Premarin was a wildly popular drug in the past but thankfully is much less common now although there are still, amazingly, some people on this medication. Premarin is derived from the urine of pregnant mares. The problem with premarin is that it is not bioidentical to humans. It has a bunch of estrogens that are horse estrogens only and are unknown in humans. They are not identical in their structure to human estrogens. These are bioidentical for horses but not for humans. SO I want you to do something right now. I want you to go to the mirror and take a good long look. Are you a horse? Check closely. If you answered yes, then please do take Premarin. If you are not a horse, please don't take Premarin. 

How do we take estrogen?There are several different forms. There is oral estrogen, there is a patch, Pellets that are inserted under the skin and last a couple of months. Vaginal estrogen which can be dosed in a ring, tablet, suppository, or a cream. Vaginal estrogen can be used in a very low dose to just treat vaginal atrophy or it can be dosed higher to get a whole body effect. Research shows that even people who have a history of female cancer can safely take a low dose of vaginal estrogen.There are benefits and drawbacks to each of these forms and this is something that you will have to discuss with your doctor to find the right form for you. But know that if one form doesn’t work out, you have other options.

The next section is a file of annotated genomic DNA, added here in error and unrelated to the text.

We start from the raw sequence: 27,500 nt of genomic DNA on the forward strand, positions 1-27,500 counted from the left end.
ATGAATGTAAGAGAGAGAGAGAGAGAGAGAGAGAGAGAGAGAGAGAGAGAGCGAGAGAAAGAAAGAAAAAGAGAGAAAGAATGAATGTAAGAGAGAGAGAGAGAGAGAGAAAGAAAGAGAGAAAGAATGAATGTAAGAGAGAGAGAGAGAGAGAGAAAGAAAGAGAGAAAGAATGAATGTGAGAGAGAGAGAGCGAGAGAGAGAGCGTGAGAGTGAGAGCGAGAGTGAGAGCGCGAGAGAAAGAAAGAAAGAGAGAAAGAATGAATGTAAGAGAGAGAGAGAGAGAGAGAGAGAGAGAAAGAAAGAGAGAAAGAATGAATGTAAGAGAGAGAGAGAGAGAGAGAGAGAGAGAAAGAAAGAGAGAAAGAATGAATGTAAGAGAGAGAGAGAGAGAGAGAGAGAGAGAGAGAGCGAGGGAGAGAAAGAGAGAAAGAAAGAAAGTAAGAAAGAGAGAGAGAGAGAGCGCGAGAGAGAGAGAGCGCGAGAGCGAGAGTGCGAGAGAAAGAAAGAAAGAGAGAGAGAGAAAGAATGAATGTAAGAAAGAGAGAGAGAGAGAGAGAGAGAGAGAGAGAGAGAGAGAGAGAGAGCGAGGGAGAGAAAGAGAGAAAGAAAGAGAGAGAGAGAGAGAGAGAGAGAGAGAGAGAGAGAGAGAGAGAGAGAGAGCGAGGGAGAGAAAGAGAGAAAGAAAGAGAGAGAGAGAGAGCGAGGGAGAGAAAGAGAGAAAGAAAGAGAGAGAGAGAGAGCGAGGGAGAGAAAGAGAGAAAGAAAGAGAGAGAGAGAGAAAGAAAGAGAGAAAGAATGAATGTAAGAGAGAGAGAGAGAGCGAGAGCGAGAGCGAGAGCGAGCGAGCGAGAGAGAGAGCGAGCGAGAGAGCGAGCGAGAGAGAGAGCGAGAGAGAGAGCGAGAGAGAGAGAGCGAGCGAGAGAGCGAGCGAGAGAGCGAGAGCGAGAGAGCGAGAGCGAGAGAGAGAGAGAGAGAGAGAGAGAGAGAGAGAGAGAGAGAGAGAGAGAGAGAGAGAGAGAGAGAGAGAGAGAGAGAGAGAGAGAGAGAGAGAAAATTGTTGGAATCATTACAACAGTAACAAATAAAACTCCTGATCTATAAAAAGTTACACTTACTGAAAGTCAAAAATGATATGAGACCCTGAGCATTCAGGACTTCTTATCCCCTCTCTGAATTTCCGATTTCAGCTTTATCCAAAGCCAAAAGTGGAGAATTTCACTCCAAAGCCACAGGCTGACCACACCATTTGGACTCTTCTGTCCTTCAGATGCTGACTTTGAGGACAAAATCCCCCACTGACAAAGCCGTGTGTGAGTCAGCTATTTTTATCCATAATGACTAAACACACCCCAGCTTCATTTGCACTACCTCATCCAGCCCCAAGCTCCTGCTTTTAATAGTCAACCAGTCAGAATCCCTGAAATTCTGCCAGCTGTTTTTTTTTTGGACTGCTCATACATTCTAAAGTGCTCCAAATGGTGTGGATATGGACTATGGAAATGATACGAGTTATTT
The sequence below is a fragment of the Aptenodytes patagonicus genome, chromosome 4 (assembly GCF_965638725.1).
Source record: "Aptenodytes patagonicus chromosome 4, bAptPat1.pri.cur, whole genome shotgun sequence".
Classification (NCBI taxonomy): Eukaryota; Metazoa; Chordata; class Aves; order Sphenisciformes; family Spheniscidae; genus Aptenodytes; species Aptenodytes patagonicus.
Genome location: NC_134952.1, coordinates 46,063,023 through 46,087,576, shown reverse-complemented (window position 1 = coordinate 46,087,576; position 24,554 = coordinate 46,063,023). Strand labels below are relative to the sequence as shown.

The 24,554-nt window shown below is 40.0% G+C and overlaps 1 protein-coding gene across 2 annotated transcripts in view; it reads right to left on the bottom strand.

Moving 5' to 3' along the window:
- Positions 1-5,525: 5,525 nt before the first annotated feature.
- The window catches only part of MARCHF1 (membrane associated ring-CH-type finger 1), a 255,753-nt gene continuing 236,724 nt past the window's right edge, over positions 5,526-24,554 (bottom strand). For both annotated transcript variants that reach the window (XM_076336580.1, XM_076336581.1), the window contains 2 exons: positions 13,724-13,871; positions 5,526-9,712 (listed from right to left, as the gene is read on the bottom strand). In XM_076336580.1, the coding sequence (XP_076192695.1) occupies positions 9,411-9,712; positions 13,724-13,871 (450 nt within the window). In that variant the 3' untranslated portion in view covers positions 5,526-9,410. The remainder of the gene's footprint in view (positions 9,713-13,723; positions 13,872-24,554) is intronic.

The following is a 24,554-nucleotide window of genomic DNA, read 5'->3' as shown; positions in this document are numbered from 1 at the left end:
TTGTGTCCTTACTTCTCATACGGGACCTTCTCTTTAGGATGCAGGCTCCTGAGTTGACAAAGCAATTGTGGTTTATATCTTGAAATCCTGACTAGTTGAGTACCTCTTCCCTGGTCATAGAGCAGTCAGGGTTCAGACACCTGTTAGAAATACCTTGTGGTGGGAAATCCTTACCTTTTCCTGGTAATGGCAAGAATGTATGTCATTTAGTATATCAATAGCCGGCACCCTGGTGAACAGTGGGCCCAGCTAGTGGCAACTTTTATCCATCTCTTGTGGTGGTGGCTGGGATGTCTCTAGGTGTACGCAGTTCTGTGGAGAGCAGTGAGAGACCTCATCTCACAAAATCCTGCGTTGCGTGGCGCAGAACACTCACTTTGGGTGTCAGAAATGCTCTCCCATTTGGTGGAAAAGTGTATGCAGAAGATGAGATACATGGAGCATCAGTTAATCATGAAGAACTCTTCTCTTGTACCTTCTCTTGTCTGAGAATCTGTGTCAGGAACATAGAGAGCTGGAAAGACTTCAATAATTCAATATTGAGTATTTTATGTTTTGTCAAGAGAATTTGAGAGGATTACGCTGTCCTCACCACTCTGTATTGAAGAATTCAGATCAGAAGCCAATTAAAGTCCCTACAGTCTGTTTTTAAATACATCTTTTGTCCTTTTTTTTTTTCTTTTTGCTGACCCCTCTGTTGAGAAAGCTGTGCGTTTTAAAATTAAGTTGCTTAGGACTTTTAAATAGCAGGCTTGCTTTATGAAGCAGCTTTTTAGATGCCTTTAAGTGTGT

Estrogen has a stimulatory effect on the lining of the uterus, aka the endometrium. Estrogen can cause this lining to get too thick and cause you to bleed, almost like a period, this is dangerous and can put you at risk of endometrial cancer. If you ever experience vaginal bleeding after menopause, you really need to get this checked out. 

And this is a big reason why the next hormone progesterone is so important especially if you’re taking estrogen. Now I see a fair number of people with a hysterectomy who have been put on estrogen only. Now according to the conventional guidelines, this is perfectly acceptable. Personally I prefer that women take progesterone because in general I just don't like giving women unopposed estrogen and there is research showing that progesterone is protective for the breast tissue and may prevent breast cancer.